The damp cold of Iceland’s highlands bore down upon our small group of hikers with Viking-like intensity. It seeped into our bones until the marrow itself ached.
Our daughters clung tight to my husband and me as we pressed forward. Their small boots stepped in time with ours, stamping tiny prints upon the snowy expanse. The barren landscape kissed an eternity of grey horizon. Its starkness left me simultaneously stunned by its simple beauty and anxiously aware that forging on was our only option.
We’d petitioned a day earlier for our eight and ten-year-old daughters to join us on this tour to Thrihnukagigur volcano, assuring the guides that although the girls did not meet the age requirement, they could handle it. Strong and fearless, we were certain they’d easily maneuver the 3km hike to and from basecamp as well as the 700ft (213m) descent into the dormant volcano.
What we did not anticipate was a quick shift in the May weather, blanketing much of the typically accessible trail with ice and snow overnight.
We’d spent the past week exploring the southern Ring Road, falling in love with Iceland’s welcoming culture and otherworldly landscape. But this unexpectedly difficult hike tested our mettle and prodded at my deepest parental insecurities.
While most families we knew enjoyed vacations at amusement parks or beach towns, we’d chosen instead to share our lifelong love of off-the-beaten-path travel with our daughters. We hoped that these adventures would expand their worldview and strengthen us as a team. As the blurred oasis of basecamp loomed far in the distance, and blustery squalls whipped circles around us, I feared that this challenge might overshadow the experience.
Relief struck when we finally reached basecamp. Strapping on helmets, we climbed to the crater's entrance where we tethered ourselves to a small, open elevator. Slowly we lowered deep through time—past tight, dripping layers of dark rock that gave way to an expansive, stunning chamber.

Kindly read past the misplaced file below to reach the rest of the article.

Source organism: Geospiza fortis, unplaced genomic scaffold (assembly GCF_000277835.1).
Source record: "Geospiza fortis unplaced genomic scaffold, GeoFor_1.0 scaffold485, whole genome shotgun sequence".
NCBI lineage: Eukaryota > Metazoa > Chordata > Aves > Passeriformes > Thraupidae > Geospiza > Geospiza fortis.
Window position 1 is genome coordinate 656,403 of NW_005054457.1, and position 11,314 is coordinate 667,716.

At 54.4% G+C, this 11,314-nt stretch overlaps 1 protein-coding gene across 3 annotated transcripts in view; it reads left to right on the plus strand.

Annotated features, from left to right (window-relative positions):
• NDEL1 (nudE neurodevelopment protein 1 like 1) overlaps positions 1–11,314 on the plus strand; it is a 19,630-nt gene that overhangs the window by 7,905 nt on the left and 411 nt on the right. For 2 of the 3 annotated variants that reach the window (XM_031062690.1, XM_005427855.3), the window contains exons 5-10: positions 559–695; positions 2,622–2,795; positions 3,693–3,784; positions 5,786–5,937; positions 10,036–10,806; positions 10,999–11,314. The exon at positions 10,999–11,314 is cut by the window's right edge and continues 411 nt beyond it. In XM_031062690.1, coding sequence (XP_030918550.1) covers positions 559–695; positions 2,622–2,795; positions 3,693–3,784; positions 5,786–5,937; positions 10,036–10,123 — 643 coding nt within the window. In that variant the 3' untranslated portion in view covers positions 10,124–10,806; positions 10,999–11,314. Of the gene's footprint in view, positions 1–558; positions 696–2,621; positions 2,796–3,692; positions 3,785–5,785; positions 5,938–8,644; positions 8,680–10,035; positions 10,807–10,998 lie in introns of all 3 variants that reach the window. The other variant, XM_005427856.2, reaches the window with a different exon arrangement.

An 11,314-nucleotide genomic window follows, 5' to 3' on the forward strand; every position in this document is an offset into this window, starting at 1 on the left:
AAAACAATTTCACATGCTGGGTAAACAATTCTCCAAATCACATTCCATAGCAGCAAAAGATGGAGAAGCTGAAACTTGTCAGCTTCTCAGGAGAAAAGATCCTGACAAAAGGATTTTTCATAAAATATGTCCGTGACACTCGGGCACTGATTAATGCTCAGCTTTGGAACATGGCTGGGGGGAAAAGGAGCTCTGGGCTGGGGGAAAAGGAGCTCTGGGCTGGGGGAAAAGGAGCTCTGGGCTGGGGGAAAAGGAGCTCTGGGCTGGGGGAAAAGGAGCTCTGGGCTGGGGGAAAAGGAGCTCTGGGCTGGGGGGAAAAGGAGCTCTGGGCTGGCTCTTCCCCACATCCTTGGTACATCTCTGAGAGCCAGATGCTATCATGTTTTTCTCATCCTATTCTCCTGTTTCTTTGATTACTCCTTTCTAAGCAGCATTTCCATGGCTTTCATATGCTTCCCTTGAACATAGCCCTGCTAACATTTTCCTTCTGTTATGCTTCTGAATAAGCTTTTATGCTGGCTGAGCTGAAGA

Thrihnukagigur sits in the center of the Mid-Atlantic ridge where the North American and Eurasian plates continue to separate, causing Iceland’s volatile geology. Although dormant for 4,000 years, I sensed a lingering life force within its rocky base. The blistering hot magma that molded this awe-inspiring space left its legacy in stunning, kaleidoscopic rock walls stained gold, blue and magenta.
Like the intense history etched upon the surrounding rock, I wondered what this experience would imprint upon my daughters. When time has retreated, what will our adventures have forged in us?
My energetic eight-year-old pulled me out of my thoughts, urging all of us to climb and explore. She took my hand and we walked together among what felt like the world’s beginnings.
As the elevator lifted us back to basecamp, our guide asked my youngest daughter her age.
“I’m eight,” she replied with her freckled smile.
The guide’s eyes widened. “You may be the youngest person ever to descend into this volcano!”
“Yes,” I sheepishly interjected, “Her parents are a little crazy.”
“Or awesome!” the guide responded without hesitation. My little girl beamed.
I wasn’t certain what kind of parents this experience made us, but I knew then what kind of family we were.
Rather than depleted, my daughters were flushed with the excitement of adventure as they giggled together over our unexpected, but memorable, trek. Buoyed by the incredible volcanic descent, they were ready and excited to tackle the return journey.
We ended the expedition as we began, but with renewed vigor and perspective. My family linked together, pressing forward toward the milky horizon, our tiny footprints marking their place in the wide world.
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Dana Colecchia Getz is a Pittsburgh-based freelance writer specializing in travel, parenting, and social change.
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